trafficked knew the person who "recruited" them.

"I wanted to be rich," Irina says. "I wanted to buy my
mom an apartment in Balti."

Irina lied to her mother and told her she was going to
Moscow to work, as many people in her village had done.
Instead, she took a minivan to Ukraine, and from there
took a ship to Istanbul. She was met at the dock by
Cara, the man in the photo, who took her by boat to the
popular resort town of Fethiye.

"I refused to work as a prostitute," she says. "So he
beat me and then raped me while a client waited outside
in his car. He made me shower, and then I went with the
client." Cara beat her and forced her to have sex with
him every night after that. After two weeks, she tried
to run away but failed. The brutal beating that
followed knocked one of her teeth out.

Irina decided that the only way to survive was to
convince Cara that she loved him. The strategy worked,
the fist-and-belt beatings lessened. Several months
after her arrival in Turkey she called a neighbor in
Moldova in order to speak with her mother, who has no
phone. "She asked why my Romanian was so bad," Irina
remembers. "I spoke only Turkish there, had no one to
speak Romanian with." The client who let her use his
phone said he was very sorry that she'd gotten into
such a bad situation. Then he had sex with her.

When her visa expired in November, Cara sent Irina back
to Moldova with $150 in her pocket and a promise that
he would soon follow.

Back home, she waited and began forming a plan to
involve the police. Law enforcement authorities are
notoriously untrustworthy in countries where corruption
is rampant, like Moldova. Sometimes when a girl reports
that she has been trafficked, their response is to sell
her back to her traffickers and pocket the money. In
Irina's case, though, the police listened, especially
once she told them that she had photos.

When, true to his word, Cara came after Irina, he moved
into her mother's house and insisted on sharing her
bed. "My mom thought he was a boyfriend from Moscow,"
she says. "She didn't like him. He complained all the
time that our food wasn't spicy enough. He told her we
were getting married. And what could I say?"


In a riverside village 150 kilometers east of Glinjeni,
60 teenagers slouch in wooden chairs in a school
auditorium. Their attention is focused on a television
on the stage, which is showing a movie of a teenage
girl from an unnamed former Soviet bloc country who
jumps at an offer to travel to Sweden with her handsome
new boyfriend. Once there, she is locked in an
apartment, beaten, and repeatedly sold to male clients
to be raped. The 2001 movie, Lilya 4-Ever, by Swedish
director Lukas Moodysson, is being shown as part of a
public education campaign by UNICEF, the IOM and the
anti-trafficking group La Strada, with the help of a
$100,000 grant from the U.S. State Department. The film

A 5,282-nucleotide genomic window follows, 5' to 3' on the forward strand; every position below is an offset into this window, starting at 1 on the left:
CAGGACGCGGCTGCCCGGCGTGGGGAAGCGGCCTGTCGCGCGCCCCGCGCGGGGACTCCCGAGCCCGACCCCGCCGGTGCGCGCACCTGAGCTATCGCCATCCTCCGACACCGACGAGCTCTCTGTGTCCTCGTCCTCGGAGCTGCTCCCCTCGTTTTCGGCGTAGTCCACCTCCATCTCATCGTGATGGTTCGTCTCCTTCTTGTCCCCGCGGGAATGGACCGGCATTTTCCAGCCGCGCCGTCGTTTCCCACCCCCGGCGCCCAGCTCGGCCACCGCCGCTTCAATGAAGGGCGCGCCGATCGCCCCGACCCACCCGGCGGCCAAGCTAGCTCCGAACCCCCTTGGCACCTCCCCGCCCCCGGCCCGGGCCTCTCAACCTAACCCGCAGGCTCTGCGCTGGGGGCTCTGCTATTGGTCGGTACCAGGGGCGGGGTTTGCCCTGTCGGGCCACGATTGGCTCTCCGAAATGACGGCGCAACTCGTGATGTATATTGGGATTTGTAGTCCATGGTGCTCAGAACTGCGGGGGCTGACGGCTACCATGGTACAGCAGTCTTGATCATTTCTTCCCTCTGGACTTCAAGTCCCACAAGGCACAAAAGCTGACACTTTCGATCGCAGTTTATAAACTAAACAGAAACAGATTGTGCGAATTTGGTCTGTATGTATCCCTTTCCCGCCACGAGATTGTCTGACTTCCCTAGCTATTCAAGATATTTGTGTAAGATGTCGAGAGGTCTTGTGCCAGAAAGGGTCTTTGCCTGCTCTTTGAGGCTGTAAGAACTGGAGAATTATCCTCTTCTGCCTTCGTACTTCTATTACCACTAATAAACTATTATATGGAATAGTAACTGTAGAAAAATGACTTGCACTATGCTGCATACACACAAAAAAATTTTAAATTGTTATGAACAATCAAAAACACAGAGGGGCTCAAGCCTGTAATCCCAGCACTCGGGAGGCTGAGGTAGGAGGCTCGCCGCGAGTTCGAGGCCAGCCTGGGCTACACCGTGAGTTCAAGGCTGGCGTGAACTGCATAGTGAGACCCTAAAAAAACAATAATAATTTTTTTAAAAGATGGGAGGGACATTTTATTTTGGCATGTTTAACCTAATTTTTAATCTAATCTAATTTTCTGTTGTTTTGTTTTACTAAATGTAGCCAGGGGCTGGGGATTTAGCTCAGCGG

ends with a desperate Lilya leaping to her death off a
freeway overpass.

As the credits roll a few nervous laughs can be heard
in the cold auditorium. Ana, a college student dressed
in neat slacks and a sweater, looks out at the young
faces. She offers some basic information about
trafficking, then asks if anyone in the room knows
someone who has been trafficked.

"My friend's mom went to Italy," a girl says, prompting
a burst of laughter.

"Are there any other possibilities to make a living
other than going abroad?" Ana asks.

"Yeah," one boy calls out, "become a prostitute here!"
More laughter.

"The problem is that Moldovan girls from rural areas
are stupid. And traffickers know it," offers Oxana, 16.

"Families can't afford to buy food and clothing. They
would rather risk dying abroad than die here," another

The students say they liked Lilya 4-Ever, but can't
ever imagine being in Lilya's shoes. "There must be
someone who would help you," one says. Before they
leave, Ana hands out pamphlets promoting La Strada's
trafficking hot line, which receives 250 calls a month,
some from girls who have been trafficked to other
countries and are desperate for help. Despite heavy
promotion of the telephone hot line after screenings of
the film--which has been shown in Chisinau and in
dozens of village schools since January--the number of
calls hasn't increased. The IOM says it is showing the
film in an attempt to get people talking about
trafficking, to create "a more common discourse,"
according to Allan Freedman, IOM's deputy chief of
mission. A pamphlet handed out at screenings reads: "We
want this film to strengthen safeguards and inspire
educators, social service workers, local authorities,
and all of us on the battle's front lines."
After the film a dozen girls gather in the chilly
hallway to talk about their dreams for the future. Many
have parents working abroad and have to care for
younger siblings. Most say they dream of leaving
Moldova. "There is no future in this country," says
Aliona, 16, who has not seen her mother in a year.
According to the IOM, more than 55 percent of
trafficked women have children.
Irina had never heard of the IOM before she went to
Turkey, and she isn't one of the 1,200 women the
organization has brought back to Moldova since 2001.
She's never seen Lilya 4-Ever. Some at the IOM consider
that a good thing, since the film's graphic depiction
of life as a sex slave would likely summon up painful


After lunch Irina pulls on her faux fur-lined coat and
steps outside. She's craving a cigarette, but she walks